Zedd - “Done With Love”
Zedd is an adequate producer, but this song is really an opportunity for Jacob Luttrell to belt out some choice bars about the hope of mending the heart of a potential romantic partner. Among all the previous conditions I’ve mentioned that make a record hit for me, the most crucial is how it makes me feel. And boy does this track make me feel. Zedd does an admirable job here, though. The song is infectious, and the upbeat melody paired with the more melancholy lyrics make for a memorable mixture.
Drake - “S.O.Y.”
Drake has taken a lot of heat for the lyrical content of songs like “How About Now.” “S.O.Y.” is a leaked track along the same lines, about overwhelming success in the face of a naysaying ex lover. But you know, everyone needs songs like this from time to time. And doesn’t he have reason to be frustrated? After all, he was told he’d never be as big as Trey Songz and that he wasn’t as good as Ludacris! It’s true, “S.O.Y.” is a lot more low key than my other most listened to Drake tracks like “Legend,” “Know Yourself,” and “Preach” but something about the Jordan Vega feature really puts this on some “greatest of all time” shit. I can just feel myself cruising in that unspecified expensive car. Thanks, Drake.
ILoveMakonnen - “2 Phones”
You know what the definition of injustice is? The definition of injustice is when Drake releases a new song on OVOSound Radio, the entire internet fucking explodes and that shit is ripped onto youtube in five seconds… but when Makonnen drops a new song on the 11th installment of OVOSound Radio, nobody even fucking notices. I wish I could listen to this song more often without having to fucking search the entire OVOSound episode 11 bullshit and listen up until the point it comes on. This song is fucking good. What is wrong with people!?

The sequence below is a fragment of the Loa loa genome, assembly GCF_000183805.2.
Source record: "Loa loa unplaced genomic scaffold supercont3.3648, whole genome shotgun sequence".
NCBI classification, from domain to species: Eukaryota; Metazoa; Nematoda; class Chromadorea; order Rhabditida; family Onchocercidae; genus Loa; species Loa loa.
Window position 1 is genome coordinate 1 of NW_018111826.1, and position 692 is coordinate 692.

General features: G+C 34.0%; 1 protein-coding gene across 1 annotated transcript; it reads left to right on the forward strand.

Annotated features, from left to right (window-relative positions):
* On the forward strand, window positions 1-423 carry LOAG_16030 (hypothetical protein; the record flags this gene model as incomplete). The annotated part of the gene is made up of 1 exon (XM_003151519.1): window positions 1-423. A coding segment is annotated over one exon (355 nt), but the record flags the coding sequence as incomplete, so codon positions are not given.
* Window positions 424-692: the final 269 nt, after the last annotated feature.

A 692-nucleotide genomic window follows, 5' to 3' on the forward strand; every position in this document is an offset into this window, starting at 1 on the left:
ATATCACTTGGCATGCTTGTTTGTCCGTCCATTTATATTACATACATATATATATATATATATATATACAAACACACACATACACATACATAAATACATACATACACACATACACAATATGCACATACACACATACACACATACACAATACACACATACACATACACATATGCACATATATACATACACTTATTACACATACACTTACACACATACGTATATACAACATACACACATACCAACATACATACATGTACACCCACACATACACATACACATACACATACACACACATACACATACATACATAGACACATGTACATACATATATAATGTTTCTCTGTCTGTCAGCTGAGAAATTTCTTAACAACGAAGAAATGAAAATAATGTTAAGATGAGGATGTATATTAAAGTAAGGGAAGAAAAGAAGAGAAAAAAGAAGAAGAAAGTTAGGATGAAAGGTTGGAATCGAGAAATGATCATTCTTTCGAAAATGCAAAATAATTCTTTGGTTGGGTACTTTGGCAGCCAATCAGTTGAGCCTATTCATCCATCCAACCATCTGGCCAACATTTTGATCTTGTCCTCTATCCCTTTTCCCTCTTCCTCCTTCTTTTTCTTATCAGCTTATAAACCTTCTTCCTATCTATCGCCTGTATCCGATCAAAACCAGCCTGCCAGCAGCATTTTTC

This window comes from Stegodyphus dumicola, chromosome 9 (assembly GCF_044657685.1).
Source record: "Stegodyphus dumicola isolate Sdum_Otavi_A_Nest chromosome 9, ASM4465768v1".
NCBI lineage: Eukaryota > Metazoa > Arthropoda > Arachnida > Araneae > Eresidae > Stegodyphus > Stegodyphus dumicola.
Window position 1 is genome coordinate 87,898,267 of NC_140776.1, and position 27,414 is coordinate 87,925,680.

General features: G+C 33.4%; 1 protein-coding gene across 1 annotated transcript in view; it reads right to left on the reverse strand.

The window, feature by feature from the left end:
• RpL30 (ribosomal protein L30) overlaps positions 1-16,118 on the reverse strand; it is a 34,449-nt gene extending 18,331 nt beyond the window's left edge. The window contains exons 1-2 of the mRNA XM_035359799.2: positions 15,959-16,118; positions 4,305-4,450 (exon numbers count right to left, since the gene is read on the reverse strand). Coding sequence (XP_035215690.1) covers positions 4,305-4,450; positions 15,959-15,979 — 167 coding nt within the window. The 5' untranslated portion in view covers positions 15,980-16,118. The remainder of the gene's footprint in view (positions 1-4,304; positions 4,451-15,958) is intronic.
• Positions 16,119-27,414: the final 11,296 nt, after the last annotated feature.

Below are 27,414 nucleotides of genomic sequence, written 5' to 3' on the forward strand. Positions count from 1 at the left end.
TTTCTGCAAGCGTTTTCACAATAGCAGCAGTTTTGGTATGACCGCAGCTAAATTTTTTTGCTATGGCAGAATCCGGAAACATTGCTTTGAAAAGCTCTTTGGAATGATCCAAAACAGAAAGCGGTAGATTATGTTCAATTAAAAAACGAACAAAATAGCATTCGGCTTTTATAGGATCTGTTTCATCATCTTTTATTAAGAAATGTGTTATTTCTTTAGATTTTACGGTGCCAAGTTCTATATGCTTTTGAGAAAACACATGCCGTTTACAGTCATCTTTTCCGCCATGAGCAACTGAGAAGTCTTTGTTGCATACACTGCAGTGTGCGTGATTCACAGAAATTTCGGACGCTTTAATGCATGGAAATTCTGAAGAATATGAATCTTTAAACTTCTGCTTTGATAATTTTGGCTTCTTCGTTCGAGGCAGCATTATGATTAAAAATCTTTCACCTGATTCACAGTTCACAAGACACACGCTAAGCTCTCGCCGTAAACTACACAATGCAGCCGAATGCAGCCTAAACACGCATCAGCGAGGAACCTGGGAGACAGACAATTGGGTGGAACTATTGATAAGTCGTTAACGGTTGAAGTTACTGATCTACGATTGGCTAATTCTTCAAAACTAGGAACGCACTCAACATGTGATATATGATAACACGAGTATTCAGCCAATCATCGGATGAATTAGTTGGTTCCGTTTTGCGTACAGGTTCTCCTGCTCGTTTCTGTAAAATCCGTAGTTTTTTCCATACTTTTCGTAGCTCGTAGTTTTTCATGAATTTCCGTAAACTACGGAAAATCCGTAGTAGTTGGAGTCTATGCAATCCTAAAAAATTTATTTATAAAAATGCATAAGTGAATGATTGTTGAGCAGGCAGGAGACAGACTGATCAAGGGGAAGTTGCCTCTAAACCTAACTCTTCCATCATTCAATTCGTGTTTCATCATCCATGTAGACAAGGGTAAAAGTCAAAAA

Santigold - “Who Be Lovin Me”
I love when you can see a friendship between musicians unfold across a feature exchange. “Who Be Lovin Me,” then, is the sequel to Makonnen’s “Forever.” After Santigold’s magnanimous feature, Makonnen returns the favor for Santigold’s first LP in a minute due out in 2016. But thankfully, we get this beautiful glimpse into the future. Santigold and Makonnen send a message just like Beyonce’s “Single Ladies.” If we out here making moves, there’s no time for the romantic dilly-dalliers.
Kero Kero Bonito - “Picture This”
I love taking photos with my phone. It’s a useful exercise to remember what I like and what I don’t. Brand names, restaurant dishes, articles of clothing, snack packaging. I can use these photos as touchstones to recall what I did on a given day. Considering how widespread my feeling is, it’s surprising that more songs like “Picture This” haven’t been written. Sarah raps her way through the virtues of snapping pics of anything and everything, although with a small touch of cautionary irony. Still, songs that let us revel in the quotidian things we like to do that our parents scoff at is important. But this is a song that also cautions people against living too much in the past. True artistry if I ever heard it.